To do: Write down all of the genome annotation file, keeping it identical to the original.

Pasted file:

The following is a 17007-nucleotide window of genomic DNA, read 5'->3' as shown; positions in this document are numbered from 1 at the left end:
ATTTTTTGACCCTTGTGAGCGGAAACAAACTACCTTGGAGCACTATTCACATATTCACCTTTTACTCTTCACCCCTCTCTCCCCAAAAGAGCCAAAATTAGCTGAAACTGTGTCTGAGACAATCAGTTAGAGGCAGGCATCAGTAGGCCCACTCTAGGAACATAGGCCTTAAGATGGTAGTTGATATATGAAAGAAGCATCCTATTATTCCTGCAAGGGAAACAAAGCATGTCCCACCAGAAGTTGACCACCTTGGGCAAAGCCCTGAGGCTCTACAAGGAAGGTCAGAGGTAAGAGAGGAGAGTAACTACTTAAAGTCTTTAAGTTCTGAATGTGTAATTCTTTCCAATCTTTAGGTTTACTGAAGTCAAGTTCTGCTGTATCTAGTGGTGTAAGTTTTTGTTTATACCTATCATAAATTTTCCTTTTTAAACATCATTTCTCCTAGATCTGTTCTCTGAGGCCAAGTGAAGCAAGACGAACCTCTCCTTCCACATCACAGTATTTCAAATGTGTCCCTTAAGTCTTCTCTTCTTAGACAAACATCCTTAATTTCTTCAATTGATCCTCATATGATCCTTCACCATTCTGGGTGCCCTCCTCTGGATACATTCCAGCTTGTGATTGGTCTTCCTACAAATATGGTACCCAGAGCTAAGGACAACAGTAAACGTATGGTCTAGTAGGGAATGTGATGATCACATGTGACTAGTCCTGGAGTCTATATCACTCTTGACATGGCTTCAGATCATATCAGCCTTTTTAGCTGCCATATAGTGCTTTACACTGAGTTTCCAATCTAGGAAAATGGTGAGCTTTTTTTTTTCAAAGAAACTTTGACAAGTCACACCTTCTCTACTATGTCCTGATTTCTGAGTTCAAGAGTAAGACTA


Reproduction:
The following is a 17007-nucleotide window of genomic DNA, read 5'->3' as shown; positions in this document are numbered from 1 at the left end:
ATTTTTTGACCCTTGTGAGCGGAAACAAACTACCTTGGAGCACTATTCACATATTCACCTTTTACTCTTCACCCCTCTCTCCCCAAAAGAGCCAAAATTAGCTGAAACTGTGTCTGAGACAATCAGTTAGAGGCAGGCATCAGTAGGCCCACTCTAGGAACATAGGCCTTAAGATGGTAGTTGATATATGAAAGAAGCATCCTATTATTCCTGCAAGGGAAACAAAGCATGTCCCACCAGAAGTTGACCACCTTGGGCAAAGCCCTGAGGCTCTACAAGGAAGGTCAGAGGTAAGAGAGGAGAGTAACTACTTAAAGTCTTTAAGTTCTGAATGTGTAATTCTTTCCAATCTTTAGGTTTACTGAAGTCAAGTTCTGCTGTATCTAGTGGTGTAAGTTTTTGTTTATACCTATCATAAATTTTCCTTTTTAAACATCATTTCTCCTAGATCTGTTCTCTGAGGCCAAGTGAAGCAAGACGAACCTCTCCTTCCACATCACAGTATTTCAAATGTGTCCCTTAAGTCTTCTCTTCTTAGACAAACATCCTTAATTTCTTCAATTGATCCTCATATGATCCTTCACCATTCTGGGTGCCCTCCTCTGGATACATTCCAGCTTGTGATTGGTCTTCCTACAAATATGGTACCCAGAGCTAAGGACAACAGTAAACGTATGGTCTAGTAGGGAATGTGATGATCACATGTGACTAGTCCTGGAGTCTATATCACTCTTGACATGGCTTCAGATCATATCAGCCTTTTTAGCTGCCATATAGTGCTTTACACTGAGTTTCCAATCTAGGAAAATGGTGAGCTTTTTTTTTTCAAAGAAACTTTGACAAGTCACACCTTCTCTACTATGTCCTGATTTCTGAGTTCAAGAGTAAGACTA